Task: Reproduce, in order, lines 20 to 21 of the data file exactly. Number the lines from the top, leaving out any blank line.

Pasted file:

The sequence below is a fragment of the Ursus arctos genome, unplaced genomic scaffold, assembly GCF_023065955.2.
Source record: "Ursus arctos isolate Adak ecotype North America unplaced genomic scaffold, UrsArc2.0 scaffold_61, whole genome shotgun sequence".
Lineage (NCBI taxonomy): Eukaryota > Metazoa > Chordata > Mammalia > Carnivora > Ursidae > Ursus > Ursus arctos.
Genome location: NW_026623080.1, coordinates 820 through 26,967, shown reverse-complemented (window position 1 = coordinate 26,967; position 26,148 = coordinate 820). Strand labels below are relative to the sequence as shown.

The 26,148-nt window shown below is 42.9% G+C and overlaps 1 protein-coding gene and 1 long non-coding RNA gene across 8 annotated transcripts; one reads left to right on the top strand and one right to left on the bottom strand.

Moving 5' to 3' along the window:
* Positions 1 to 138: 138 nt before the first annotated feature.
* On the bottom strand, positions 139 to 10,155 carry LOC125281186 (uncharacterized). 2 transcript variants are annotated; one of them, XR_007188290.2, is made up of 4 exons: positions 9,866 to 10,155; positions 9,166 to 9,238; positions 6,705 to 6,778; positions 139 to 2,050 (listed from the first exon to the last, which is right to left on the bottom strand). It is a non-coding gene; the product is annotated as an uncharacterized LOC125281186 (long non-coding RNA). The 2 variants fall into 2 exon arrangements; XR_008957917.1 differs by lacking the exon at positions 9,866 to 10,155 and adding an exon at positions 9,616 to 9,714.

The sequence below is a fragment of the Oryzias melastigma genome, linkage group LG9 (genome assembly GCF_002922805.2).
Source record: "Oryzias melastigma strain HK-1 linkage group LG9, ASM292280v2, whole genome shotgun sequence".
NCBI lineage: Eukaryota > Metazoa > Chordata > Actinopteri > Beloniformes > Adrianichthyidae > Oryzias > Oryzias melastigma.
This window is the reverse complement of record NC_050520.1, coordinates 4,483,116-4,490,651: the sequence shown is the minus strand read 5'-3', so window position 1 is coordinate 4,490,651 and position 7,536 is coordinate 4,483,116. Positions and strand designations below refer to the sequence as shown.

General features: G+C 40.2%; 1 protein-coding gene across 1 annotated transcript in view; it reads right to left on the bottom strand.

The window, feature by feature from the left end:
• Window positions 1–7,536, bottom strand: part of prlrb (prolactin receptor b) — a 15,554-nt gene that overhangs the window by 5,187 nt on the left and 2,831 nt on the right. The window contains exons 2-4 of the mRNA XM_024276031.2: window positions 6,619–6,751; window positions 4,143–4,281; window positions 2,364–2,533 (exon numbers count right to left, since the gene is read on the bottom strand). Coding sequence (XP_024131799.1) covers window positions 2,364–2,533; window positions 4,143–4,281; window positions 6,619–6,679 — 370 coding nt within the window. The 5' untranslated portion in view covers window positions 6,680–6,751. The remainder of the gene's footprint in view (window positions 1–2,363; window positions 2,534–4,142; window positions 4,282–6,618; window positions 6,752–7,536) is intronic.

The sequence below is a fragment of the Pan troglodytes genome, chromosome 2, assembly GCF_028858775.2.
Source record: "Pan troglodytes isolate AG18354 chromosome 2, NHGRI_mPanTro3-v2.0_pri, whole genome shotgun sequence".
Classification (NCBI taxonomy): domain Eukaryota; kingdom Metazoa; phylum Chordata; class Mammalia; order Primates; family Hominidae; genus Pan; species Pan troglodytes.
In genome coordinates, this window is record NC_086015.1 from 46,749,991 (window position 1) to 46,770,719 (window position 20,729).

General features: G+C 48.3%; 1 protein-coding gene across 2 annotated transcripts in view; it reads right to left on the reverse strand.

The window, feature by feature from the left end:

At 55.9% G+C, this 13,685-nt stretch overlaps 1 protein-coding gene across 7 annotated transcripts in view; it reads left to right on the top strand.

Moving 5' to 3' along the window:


General features: G+C 48.3%; 1 protein-coding gene across 2 annotated transcripts in view; it reads right to left on the reverse strand.

The window, feature by feature from the left end: